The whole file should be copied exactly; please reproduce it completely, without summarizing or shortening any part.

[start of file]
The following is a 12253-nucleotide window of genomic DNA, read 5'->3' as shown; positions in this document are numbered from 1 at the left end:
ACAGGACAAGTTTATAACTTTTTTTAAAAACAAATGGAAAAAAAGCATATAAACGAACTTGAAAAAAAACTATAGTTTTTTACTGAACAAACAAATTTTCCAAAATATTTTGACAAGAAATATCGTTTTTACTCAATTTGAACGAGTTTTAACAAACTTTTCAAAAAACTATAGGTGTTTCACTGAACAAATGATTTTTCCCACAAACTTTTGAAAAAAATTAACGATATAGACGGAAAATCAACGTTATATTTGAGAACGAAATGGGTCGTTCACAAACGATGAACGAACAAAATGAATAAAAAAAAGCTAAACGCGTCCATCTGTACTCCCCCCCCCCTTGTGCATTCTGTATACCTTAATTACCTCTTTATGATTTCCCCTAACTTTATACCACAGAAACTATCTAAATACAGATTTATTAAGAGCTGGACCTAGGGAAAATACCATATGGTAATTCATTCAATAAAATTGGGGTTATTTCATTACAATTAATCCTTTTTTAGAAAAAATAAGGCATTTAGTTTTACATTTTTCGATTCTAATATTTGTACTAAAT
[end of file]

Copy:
The following is a 12253-nucleotide window of genomic DNA, read 5'->3' as shown; positions in this document are numbered from 1 at the left end:
ACAGGACAAGTTTATAACTTTTTTTAAAAACAAATGGAAAAAAAGCATATAAACGAACTTGAAAAAAAACTATAGTTTTTTACTGAACAAACAAATTTTCCAAAATATTTTGACAAGAAATATCGTTTTTACTCAATTTGAACGAGTTTTAACAAACTTTTCAAAAAACTATAGGTGTTTCACTGAACAAATGATTTTTCCCACAAACTTTTGAAAAAAATTAACGATATAGACGGAAAATCAACGTTATATTTGAGAACGAAATGGGTCGTTCACAAACGATGAACGAACAAAATGAATAAAAAAAAGCTAAACGCGTCCATCTGTACTCCCCCCCCCCTTGTGCATTCTGTATACCTTAATTACCTCTTTATGATTTCCCCTAACTTTATACCACAGAAACTATCTAAATACAGATTTATTAAGAGCTGGACCTAGGGAAAATACCATATGGTAATTCATTCAATAAAATTGGGGTTATTTCATTACAATTAATCCTTTTTTAGAAAAAATAAGGCATTTAGTTTTACATTTTTCGATTCTAATATTTGTACTAAAT